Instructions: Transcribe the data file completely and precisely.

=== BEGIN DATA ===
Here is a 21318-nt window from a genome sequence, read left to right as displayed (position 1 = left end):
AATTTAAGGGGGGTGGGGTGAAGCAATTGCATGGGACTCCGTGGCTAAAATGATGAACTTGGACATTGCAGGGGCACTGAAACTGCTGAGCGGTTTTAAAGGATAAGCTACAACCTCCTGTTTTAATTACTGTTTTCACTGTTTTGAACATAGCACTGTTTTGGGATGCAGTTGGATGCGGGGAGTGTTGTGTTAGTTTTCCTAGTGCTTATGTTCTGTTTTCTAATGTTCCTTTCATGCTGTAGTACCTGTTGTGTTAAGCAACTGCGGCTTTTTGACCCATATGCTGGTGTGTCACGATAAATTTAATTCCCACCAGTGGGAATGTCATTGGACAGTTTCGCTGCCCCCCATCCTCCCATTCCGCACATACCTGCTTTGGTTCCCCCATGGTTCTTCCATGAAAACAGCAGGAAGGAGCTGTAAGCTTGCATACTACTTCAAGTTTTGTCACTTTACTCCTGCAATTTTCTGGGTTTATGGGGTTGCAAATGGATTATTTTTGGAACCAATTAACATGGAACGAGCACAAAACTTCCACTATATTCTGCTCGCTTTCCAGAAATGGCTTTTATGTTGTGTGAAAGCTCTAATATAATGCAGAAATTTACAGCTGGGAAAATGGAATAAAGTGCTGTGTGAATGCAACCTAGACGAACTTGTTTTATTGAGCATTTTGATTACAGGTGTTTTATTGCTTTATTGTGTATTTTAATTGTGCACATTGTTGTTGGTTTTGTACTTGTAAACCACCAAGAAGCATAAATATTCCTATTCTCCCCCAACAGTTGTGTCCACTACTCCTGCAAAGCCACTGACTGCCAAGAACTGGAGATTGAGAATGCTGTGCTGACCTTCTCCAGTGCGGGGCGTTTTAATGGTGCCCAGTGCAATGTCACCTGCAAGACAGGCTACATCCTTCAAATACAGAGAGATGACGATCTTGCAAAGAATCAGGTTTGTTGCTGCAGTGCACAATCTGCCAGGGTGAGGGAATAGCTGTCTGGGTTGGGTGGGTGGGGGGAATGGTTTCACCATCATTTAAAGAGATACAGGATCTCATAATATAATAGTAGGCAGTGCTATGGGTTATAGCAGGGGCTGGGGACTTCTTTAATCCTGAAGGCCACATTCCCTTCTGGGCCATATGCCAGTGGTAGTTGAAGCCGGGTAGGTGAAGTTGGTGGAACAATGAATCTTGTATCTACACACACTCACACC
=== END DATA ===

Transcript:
Here is a 21318-nt window from a genome sequence, read left to right as displayed (position 1 = left end):
AATTTAAGGGGGGTGGGGTGAAGCAATTGCATGGGACTCCGTGGCTAAAATGATGAACTTGGACATTGCAGGGGCACTGAAACTGCTGAGCGGTTTTAAAGGATAAGCTACAACCTCCTGTTTTAATTACTGTTTTCACTGTTTTGAACATAGCACTGTTTTGGGATGCAGTTGGATGCGGGGAGTGTTGTGTTAGTTTTCCTAGTGCTTATGTTCTGTTTTCTAATGTTCCTTTCATGCTGTAGTACCTGTTGTGTTAAGCAACTGCGGCTTTTTGACCCATATGCTGGTGTGTCACGATAAATTTAATTCCCACCAGTGGGAATGTCATTGGACAGTTTCGCTGCCCCCCATCCTCCCATTCCGCACATACCTGCTTTGGTTCCCCCATGGTTCTTCCATGAAAACAGCAGGAAGGAGCTGTAAGCTTGCATACTACTTCAAGTTTTGTCACTTTACTCCTGCAATTTTCTGGGTTTATGGGGTTGCAAATGGATTATTTTTGGAACCAATTAACATGGAACGAGCACAAAACTTCCACTATATTCTGCTCGCTTTCCAGAAATGGCTTTTATGTTGTGTGAAAGCTCTAATATAATGCAGAAATTTACAGCTGGGAAAATGGAATAAAGTGCTGTGTGAATGCAACCTAGACGAACTTGTTTTATTGAGCATTTTGATTACAGGTGTTTTATTGCTTTATTGTGTATTTTAATTGTGCACATTGTTGTTGGTTTTGTACTTGTAAACCACCAAGAAGCATAAATATTCCTATTCTCCCCCAACAGTTGTGTCCACTACTCCTGCAAAGCCACTGACTGCCAAGAACTGGAGATTGAGAATGCTGTGCTGACCTTCTCCAGTGCGGGGCGTTTTAATGGTGCCCAGTGCAATGTCACCTGCAAGACAGGCTACATCCTTCAAATACAGAGAGATGACGATCTTGCAAAGAATCAGGTTTGTTGCTGCAGTGCACAATCTGCCAGGGTGAGGGAATAGCTGTCTGGGTTGGGTGGGTGGGGGGAATGGTTTCACCATCATTTAAAGAGATACAGGATCTCATAATATAATAGTAGGCAGTGCTATGGGTTATAGCAGGGGCTGGGGACTTCTTTAATCCTGAAGGCCACATTCCCTTCTGGGCCATATGCCAGTGGTAGTTGAAGCCGGGTAGGTGAAGTTGGTGGAACAATGAATCTTGTATCTACACACACTCACACC